A long time overdue: Pride on the Eastside

The first Redmond Pride will take place on September 3 from 1-4 p.m. at Redmond’s Downtown Park.

To celebrate Eastside’s LGBTQ+ community, including local artists and performers, businesses and organizations, Axton Burton (they/them) organized Redmond Pride. The event will take place from 1-4 p.m. Sept. 3 at Redmond’s Downtown Park.

Burton, a Redmond resident and LGBTQ+ activist, grew up in Duvall as one of the first openly gender nonconforming people to attend Cedarcrest High School. Prior to organizing Redmond Pride, Burton wondered if the city has ever held any Pride events.

“I was told by the mayor and city council members that people have been asking for it for about two decades now,” said Burton.

Redmond Pride will feature 49 vendors, including The Garage Teen Cafe, Room to Craft, Rudy’s, Writhe Pole Dance and Pawsome Goodies & Treats, among others. Additionally, musicians and drag queens will take the stage, such as Britton Bangs, Elizabeth Hill, Rose Prosecco and Mila Skyy.

Burton relayed how Redmond Pride has already made an impact on vendors and people who said they will attend, solely because of the opportunity.

“Knowing and finding out that these people exist, that these gems may be hidden around the Eastside — that they’re there for you — has already gotten a lot of love,” said Burton.

While Burton finds it inexcusable that the Eastside has never held a pride celebration, 300 to 400 people are expected to be at Redmond Pride. Burton brought up how LGBTQ+ individuals and allies on the Eastside aren’t always able to travel to Seattle to celebrate their identities.

“You shouldn’t have to leave your home to feel connected to your community,” said Burton.

For the event, Burton wanted to make sure that public restrooms are gender neutral, and met with Mayor Angela Birney to discuss options.

Burton said it took in-depth pushing to have gender neutral bathroom signs at Redmond Pride.

According to Burton, the lack of support from the city is ongoing. While in 2021 and 2022, the city raised a flag for Pride Month, the city will not be raising one for Redmond Pride. For Transgender Day of Remembrance (TDOR) in 2021, the city of Redmond did not raise a Transgender pride flag to honor and remember transgender individuals who have lost their lives during the year.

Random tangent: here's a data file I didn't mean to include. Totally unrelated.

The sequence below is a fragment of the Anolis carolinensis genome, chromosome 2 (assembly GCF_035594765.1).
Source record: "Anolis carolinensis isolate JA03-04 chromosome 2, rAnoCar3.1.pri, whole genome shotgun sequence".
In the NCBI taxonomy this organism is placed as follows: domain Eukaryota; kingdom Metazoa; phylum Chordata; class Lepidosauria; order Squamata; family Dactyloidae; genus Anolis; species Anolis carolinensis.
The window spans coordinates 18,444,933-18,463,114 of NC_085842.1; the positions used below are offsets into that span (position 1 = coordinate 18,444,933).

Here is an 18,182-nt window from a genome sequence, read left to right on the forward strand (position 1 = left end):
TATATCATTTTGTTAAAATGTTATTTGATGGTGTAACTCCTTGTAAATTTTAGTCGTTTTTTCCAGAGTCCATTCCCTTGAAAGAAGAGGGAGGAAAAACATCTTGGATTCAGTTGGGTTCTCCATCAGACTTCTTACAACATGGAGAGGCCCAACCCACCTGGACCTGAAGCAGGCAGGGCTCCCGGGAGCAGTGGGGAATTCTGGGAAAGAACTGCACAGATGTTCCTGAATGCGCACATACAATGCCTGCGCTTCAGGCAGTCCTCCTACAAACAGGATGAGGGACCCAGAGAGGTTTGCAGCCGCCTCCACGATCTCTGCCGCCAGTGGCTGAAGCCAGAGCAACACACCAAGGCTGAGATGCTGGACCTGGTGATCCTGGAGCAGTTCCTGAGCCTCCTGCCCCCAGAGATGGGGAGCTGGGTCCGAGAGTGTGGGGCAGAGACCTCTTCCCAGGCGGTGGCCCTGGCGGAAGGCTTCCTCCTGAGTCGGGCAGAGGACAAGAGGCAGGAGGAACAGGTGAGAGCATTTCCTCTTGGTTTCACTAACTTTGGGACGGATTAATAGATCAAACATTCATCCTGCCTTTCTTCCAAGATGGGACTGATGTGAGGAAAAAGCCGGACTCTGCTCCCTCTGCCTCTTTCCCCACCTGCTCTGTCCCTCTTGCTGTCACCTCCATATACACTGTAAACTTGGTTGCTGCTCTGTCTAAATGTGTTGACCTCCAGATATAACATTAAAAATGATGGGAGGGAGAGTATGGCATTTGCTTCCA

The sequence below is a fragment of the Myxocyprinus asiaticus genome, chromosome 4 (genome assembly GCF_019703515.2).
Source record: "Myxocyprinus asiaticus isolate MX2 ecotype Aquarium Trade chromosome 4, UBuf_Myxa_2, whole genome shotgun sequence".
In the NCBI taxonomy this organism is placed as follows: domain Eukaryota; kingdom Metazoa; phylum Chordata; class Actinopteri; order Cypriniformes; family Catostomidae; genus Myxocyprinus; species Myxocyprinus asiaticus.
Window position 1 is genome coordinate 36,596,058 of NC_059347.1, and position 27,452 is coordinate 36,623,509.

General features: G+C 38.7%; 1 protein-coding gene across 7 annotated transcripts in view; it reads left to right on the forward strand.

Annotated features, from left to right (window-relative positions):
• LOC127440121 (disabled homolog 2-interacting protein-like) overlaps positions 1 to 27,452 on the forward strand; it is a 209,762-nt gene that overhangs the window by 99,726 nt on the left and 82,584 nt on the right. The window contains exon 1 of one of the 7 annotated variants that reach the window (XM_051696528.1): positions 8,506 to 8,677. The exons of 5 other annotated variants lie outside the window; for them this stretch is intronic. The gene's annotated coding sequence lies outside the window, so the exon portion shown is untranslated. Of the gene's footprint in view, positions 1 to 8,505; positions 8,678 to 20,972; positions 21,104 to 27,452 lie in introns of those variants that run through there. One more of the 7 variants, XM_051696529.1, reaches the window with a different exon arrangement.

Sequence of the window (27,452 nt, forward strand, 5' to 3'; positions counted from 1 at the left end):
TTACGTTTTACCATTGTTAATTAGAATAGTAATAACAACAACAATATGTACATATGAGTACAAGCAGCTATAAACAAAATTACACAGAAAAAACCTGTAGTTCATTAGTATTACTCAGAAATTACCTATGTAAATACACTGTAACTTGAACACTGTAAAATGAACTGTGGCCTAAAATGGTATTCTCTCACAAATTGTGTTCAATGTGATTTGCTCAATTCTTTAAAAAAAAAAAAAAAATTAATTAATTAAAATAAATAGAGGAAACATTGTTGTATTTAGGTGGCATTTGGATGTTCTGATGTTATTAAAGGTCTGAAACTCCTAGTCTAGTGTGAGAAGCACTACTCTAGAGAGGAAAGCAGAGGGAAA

“Last year, when we reached out and requested they raise the flag for TDOR, they refused and claimed they do not raise any flags other than the US and POW flags ever,” said Oliver Webb, Chair of Diversity Alliance of the Puget Sound, an organization that serves transgender and gender diverse individuals across the Puget Sound region, and a contributor to Redmond Pride.

According to Jill Smith, communications manager for the city of Redmond, the city does not currently have a flag raising policy and follows the state of Washington for guidance.

“Due to the large number of flag requests we receive, we are unfortunately unable to participate in each request,” said Smith, who added that the city raises the Pride flag for the month of June each year.

Webb is encouraged by the changes Burton is bringing to the Eastside.

“When Skye (Locke), my Board Secretary and I began restructuring DAPS, we highly considered a Diversity Center on the Eastside, then we met Axton Burton,” said Webb. “I think it’s a very long time coming for the Eastside and while we have work to do, it’s a big step.”

Burton is looking toward the future. They brought up how they’ve learned many lessons by organizing an individual event, and hope not to hold future Redmond Pride events on Labor Day weekend. They would also like to have more inclusive spaces on the event’s interactive map, more available parking, and an event longer than three hours.

For more information on Redmond Pride, visit https://www.redmondpride.org/